For Joy Revels, home is metal screen-printing presses, a shirt dryer outfitted in state magnets, tubs of ink and boxes upon boxes of T-shirts.
Revels, 53, is the owner of Dragonfly Graphics, a 27-year-old Gainesville shop specializing in screen printing T-shirts.
She’s a woman who has made T-shirts her business, but three decades ago, she had exactly one T-shirt in her wardrobe — from the band “The Cars.”
In 1986, Revels, a graduate of the Spessard L. Holland Law Center at the University of Florida, had few job prospects for legal work when she received an odd proposition.
A friend was managing a small women’s artist cooperative named Dragonfly Studios and the owners wanted to get out of it. Revels was offered the opportunity to build the then decade-old business, which already did some screen-printing, from the ground up.
“It’s kind of like that thing where you’re learning a new word and then you see it everywhere,” Revels said. “I started looking at T-shirts and they were just everywhere and I thought, ‘Why didn’t I notice this before?’”
After realizing how lucrative the business could be, Revels took over. She renamed the business Dragonfly Graphics and made its sole concentration screen-printing. The name refers to the Chinese symbol for creativity and is a nod to screen-printing’s Chinese roots.
It now produces 2,000 shirts a week for schools, businesses, events and churches, but Revels has also focused on community service. This was made most apparent by her involvement in the Terry Jones scandal of 2010.
Jones, a pastor at the Dove World Outreach Center in Gainesville, gained attention with his desire to burn copies of the Quran, the Muslim holy book, on the ninth anniversary of the Sept. 11 terrorist attacks. He asked Revels to print shirts saying, “Islam is of the devil.”
Instead, the shop printed shirts with the slogan “Love, not Dove,” accompanied with a tattoo-like design of a dove in distress. Beneath the dove were lyrics from an Elvis Costello song, “(What’s So Funny ‘Bout) Peace, Love And Understanding.”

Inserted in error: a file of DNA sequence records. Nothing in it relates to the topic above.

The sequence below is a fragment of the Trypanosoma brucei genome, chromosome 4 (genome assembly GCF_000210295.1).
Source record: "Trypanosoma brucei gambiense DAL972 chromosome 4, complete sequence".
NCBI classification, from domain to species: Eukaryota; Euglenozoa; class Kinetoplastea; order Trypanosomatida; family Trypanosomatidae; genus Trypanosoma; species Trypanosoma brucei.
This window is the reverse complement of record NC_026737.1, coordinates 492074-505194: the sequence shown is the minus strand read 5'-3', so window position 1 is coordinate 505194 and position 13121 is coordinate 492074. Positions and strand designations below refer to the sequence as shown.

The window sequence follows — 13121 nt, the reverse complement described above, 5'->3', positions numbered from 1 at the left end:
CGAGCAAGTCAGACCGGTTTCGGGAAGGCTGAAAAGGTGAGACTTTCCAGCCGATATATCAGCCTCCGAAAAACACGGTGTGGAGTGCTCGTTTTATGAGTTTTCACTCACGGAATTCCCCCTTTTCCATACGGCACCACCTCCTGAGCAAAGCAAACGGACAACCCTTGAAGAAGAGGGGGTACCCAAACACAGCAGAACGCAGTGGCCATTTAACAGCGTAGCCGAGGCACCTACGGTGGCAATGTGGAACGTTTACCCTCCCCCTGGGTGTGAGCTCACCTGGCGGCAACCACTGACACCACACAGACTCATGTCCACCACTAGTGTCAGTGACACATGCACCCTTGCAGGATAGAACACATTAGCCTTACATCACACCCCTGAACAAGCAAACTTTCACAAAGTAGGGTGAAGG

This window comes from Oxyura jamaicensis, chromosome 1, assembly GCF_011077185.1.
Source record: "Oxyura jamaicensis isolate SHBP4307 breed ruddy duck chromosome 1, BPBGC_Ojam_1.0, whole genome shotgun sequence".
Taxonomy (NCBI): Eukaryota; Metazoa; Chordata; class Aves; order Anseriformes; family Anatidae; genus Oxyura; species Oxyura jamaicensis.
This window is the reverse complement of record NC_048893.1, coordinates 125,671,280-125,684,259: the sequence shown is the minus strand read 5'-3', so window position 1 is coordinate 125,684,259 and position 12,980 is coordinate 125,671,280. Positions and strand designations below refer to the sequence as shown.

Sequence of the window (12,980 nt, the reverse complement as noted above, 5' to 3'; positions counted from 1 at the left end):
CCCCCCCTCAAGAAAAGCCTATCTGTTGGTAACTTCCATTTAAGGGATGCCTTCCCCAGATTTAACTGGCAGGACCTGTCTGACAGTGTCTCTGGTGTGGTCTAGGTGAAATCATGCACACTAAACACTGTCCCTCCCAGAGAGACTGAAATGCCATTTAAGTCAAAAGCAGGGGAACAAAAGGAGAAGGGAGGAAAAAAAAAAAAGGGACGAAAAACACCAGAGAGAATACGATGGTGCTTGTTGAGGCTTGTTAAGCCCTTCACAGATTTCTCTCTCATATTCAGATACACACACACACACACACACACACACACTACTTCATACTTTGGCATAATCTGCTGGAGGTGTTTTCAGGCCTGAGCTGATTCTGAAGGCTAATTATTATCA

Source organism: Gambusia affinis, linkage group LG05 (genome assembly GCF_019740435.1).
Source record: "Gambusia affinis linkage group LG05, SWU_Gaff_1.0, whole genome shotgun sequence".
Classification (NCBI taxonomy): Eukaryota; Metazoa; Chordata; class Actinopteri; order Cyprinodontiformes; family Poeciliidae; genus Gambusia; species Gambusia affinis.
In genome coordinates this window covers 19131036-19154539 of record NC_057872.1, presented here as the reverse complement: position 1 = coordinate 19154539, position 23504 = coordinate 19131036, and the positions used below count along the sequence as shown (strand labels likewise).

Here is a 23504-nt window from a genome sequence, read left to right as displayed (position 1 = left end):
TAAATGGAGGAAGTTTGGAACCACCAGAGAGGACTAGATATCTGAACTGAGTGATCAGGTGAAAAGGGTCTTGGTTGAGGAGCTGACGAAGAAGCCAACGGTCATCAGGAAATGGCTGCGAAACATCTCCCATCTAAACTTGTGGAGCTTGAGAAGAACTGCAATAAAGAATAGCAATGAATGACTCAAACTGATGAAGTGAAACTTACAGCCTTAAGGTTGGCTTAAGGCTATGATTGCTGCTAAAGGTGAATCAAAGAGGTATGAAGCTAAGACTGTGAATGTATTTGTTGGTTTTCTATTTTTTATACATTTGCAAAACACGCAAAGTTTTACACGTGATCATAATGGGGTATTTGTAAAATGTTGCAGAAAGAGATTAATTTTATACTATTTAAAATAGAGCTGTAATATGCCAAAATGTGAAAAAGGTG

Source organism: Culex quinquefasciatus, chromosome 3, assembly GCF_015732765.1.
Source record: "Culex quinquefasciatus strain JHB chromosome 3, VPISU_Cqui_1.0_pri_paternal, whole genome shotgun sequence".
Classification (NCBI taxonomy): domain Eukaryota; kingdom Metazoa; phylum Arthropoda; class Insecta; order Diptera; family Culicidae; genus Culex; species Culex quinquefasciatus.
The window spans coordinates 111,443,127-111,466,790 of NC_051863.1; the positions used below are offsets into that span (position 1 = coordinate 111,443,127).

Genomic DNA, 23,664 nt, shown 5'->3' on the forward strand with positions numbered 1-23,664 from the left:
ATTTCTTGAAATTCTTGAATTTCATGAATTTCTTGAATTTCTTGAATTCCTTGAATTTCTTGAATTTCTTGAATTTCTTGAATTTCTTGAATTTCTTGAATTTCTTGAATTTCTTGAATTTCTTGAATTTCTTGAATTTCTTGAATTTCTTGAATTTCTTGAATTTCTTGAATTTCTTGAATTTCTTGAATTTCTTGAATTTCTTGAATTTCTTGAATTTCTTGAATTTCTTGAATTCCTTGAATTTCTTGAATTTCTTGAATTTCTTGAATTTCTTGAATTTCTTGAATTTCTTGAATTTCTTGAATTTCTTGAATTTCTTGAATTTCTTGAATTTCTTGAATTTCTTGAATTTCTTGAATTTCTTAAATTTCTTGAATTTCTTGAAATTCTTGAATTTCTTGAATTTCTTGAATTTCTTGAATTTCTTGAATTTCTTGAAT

Hundreds of people flooded the shop, taking more than 1,500 free shirts and leaving behind donations. Of the donations, $1,000 was given to the Relief and Assistance for Humanity by Muslim Americans (RAHMA) Mercy Clinic, which was opened by the local Muslim medical community to offer free health care to families without insurance.
“It kind of concentrates everything that Joy is about, using her medium, which is T-shirts, as a way to promote social change,” Aimee Anderson, Dragonfly’s sales and marketing director and Revels’ partner in life.
The little shop located in a 1927 historical home at 319 SW Third Ave., with its brick steps leading to the front door and green turf stage in the backyard, stands for family.
Communication is key between Revels and her seven-person staff.
“You can tell when it’s a good time to talk to her and when it’s not,” said Bussey Quackenbush, who has worked for Revels for 15 years. “She knows my quirks and I know her quirks.”
She is family, Quackenbush said.
“She’s probably my longest relationship,” she said. “I don’t think I’ve spent more time with anybody else.”
For Anderson, their personal relationship reminds her just how central Revels is to the success of Dragonfly.
“When we have a fight − because we are partners in business and in life − I’ll be like, ‘Well, I love Dragonfly Graphics, but right now, I don’t love you,’ and she’s like, ‘I am Dragonfly Graphics!’” she said. “And it’s absolutely true. This is her.”
Revels stands tall and fit in her spiked cropped hair, jeans and a Dragonfly T-shirt. She has seen fellow attorneys become pasty and fleshy from the stress of their profession. Her black quarter-size turtle tattoo on her inner left arm reminds her to slow down and to be self-contained, like a turtle shell, Revels said.
“I’m still excited about it,” she said. “I enjoy coming to my job, and I never dread coming to work or staying at work.”
When she first took over, the business was on the second floor of 19 SW Second St.
The days began at 9 a.m. and ended as late as 2 or 3 a.m. to clean the old shop, paint it, and build its credit and reputation.
Brought up in a middle-to-low class family in Tampa, Revels was used to hard work. She held a job through college and was able to pay off $19,000 in student loans by 2000.
“I have the attitude of, if you work hard, the money will come,” she said. “If I put in 60 to 80 hours a week, it’s for me. I don’t resent anybody.”
Revels moved the business to its current location in 1999 and then, commercialized and expanded the small beige house to accommodate screen-printing presses.
“It’s sort of recession proof in an odd way,” she said. “It is clothing, which is a necessity, but I think the harder times you’re in, the more people need to identify with one another.”
As to the future of Dragonfly, Revels said she doesn’t plan more than three to five years ahead.
“My belief is that anything that you build to last, you build slowly,” she said. “I’m not in a hurry about it. I just want to do it right.”